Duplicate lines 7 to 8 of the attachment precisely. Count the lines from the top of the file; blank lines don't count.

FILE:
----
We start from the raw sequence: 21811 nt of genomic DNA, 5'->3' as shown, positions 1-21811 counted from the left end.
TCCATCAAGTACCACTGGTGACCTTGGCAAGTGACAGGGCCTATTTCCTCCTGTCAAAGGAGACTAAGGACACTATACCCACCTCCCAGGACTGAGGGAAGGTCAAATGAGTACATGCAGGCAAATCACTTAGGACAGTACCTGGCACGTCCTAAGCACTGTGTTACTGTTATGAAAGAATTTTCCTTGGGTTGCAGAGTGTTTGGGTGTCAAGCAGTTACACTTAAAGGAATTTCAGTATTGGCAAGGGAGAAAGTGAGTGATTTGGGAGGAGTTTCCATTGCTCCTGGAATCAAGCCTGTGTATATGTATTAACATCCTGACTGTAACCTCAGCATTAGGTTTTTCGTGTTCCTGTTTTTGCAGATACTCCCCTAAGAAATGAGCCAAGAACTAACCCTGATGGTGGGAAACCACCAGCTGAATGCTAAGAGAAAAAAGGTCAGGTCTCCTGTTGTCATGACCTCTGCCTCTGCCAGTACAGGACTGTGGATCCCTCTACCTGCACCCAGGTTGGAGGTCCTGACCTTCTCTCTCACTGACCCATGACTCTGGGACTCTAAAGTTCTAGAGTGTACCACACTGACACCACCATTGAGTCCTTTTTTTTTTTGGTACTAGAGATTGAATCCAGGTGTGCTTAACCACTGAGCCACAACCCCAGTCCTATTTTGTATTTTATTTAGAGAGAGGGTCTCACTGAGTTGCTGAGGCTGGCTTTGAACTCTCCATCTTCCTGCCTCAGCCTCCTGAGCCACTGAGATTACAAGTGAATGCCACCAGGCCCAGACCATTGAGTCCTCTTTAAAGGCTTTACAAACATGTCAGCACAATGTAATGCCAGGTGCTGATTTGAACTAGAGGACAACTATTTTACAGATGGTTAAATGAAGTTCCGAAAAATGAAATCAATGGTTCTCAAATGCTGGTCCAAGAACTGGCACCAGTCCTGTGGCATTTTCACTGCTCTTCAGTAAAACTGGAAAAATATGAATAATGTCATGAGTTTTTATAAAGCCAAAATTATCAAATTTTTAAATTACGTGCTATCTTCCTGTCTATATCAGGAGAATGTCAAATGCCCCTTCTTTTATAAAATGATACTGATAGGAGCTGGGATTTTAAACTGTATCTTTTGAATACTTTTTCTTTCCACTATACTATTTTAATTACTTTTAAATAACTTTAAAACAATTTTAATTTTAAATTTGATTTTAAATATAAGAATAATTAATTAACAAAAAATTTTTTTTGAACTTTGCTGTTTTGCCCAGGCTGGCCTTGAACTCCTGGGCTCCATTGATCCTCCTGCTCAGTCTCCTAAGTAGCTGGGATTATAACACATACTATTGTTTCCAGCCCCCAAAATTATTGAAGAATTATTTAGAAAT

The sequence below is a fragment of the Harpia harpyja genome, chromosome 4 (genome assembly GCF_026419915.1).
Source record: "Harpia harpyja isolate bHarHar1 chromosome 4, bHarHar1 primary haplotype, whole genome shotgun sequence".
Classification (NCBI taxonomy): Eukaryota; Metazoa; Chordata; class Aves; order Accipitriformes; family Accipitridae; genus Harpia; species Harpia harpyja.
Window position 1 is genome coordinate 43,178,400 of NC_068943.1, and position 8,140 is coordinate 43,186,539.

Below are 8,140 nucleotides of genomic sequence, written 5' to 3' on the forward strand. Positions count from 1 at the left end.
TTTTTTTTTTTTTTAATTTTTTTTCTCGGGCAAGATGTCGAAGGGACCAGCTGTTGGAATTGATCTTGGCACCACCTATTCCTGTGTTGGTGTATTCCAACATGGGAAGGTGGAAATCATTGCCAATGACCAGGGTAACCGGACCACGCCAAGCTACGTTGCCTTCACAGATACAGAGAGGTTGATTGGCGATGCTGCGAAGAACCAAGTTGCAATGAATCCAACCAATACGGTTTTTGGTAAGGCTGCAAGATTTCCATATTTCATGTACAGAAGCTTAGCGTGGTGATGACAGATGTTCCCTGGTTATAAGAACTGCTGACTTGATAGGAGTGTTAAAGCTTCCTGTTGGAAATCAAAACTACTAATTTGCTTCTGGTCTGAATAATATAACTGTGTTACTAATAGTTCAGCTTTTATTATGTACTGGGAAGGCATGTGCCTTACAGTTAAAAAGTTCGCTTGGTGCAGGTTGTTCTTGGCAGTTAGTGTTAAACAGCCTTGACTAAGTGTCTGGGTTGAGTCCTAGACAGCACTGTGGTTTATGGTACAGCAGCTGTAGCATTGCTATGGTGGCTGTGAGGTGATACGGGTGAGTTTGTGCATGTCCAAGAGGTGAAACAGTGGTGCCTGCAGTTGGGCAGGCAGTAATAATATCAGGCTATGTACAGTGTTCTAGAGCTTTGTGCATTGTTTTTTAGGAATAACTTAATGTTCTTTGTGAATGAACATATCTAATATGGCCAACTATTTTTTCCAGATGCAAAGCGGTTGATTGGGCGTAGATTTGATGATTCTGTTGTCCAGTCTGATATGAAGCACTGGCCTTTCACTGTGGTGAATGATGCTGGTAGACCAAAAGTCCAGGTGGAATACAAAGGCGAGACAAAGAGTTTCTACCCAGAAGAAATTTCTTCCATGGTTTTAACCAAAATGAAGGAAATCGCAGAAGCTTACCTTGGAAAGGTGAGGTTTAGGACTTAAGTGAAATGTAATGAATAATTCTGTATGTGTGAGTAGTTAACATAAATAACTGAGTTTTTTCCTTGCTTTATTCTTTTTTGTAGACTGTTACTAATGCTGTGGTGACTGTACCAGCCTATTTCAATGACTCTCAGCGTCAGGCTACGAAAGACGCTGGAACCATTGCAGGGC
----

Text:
Below are 8,140 nucleotides of genomic sequence, written 5' to 3' on the forward strand. Positions count from 1 at the left end.
TTTTTTTTTTTTTTAATTTTTTTTCTCGGGCAAGATGTCGAAGGGACCAGCTGTTGGAATTGATCTTGGCACCACCTATTCCTGTGTTGGTGTATTCCAACATGGGAAGGTGGAAATCATTGCCAATGACCAGGGTAACCGGACCACGCCAAGCTACGTTGCCTTCACAGATACAGAGAGGTTGATTGGCGATGCTGCGAAGAACCAAGTTGCAATGAATCCAACCAATACGGTTTTTGGTAAGGCTGCAAGATTTCCATATTTCATGTACAGAAGCTTAGCGTGGTGATGACAGATGTTCCCTGGTTATAAGAACTGCTGACTTGATAGGAGTGTTAAAGCTTCCTGTTGGAAATCAAAACTACTAATTTGCTTCTGGTCTGAATAATATAACTGTGTTACTAATAGTTCAGCTTTTATTATGTACTGGGAAGGCATGTGCCTTACAGTTAAAAAGTTCGCTTGGTGCAGGTTGTTCTTGGCAGTTAGTGTTAAACAGCCTTGACTAAGTGTCTGGGTTGAGTCCTAGACAGCACTGTGGTTTATGGTACAGCAGCTGTAGCATTGCTATGGTGGCTGTGAGGTGATACGGGTGAGTTTGTGCATGTCCAAGAGGTGAAACAGTGGTGCCTGCAGTTGGGCAGGCAGTAATAATATCAGGCTATGTACAGTGTTCTAGAGCTTTGTGCATTGTTTTTTAGGAATAACTTAATGTTCTTTGTGAATGAACATATCTAATATGGCCAACTATTTTTTCCAGATGCAAAGCGGTTGATTGGGCGTAGATTTGATGATTCTGTTGTCCAGTCTGATATGAAGCACTGGCCTTTCACTGTGGTGAATGATGCTGGTAGACCAAAAGTCCAGGTGGAATACAAAGGCGAGACAAAGAGTTTCTACCCAGAAGAAATTTCTTCCATGGTTTTAACCAAAATGAAGGAAATCGCAGAAGCTTACCTTGGAAAGGTGAGGTTTAGGACTTAAGTGAAATGTAATGAATAATTCTGTATGTGTGAGTAGTTAACATAAATAACTGAGTTTTTTCCTTGCTTTATTCTTTTTTGTAGACTGTTACTAATGCTGTGGTGACTGTACCAGCCTATTTCAATGACTCTCAGCGTCAGGCTACGAAAGACGCTGGAACCATTGCAGGGC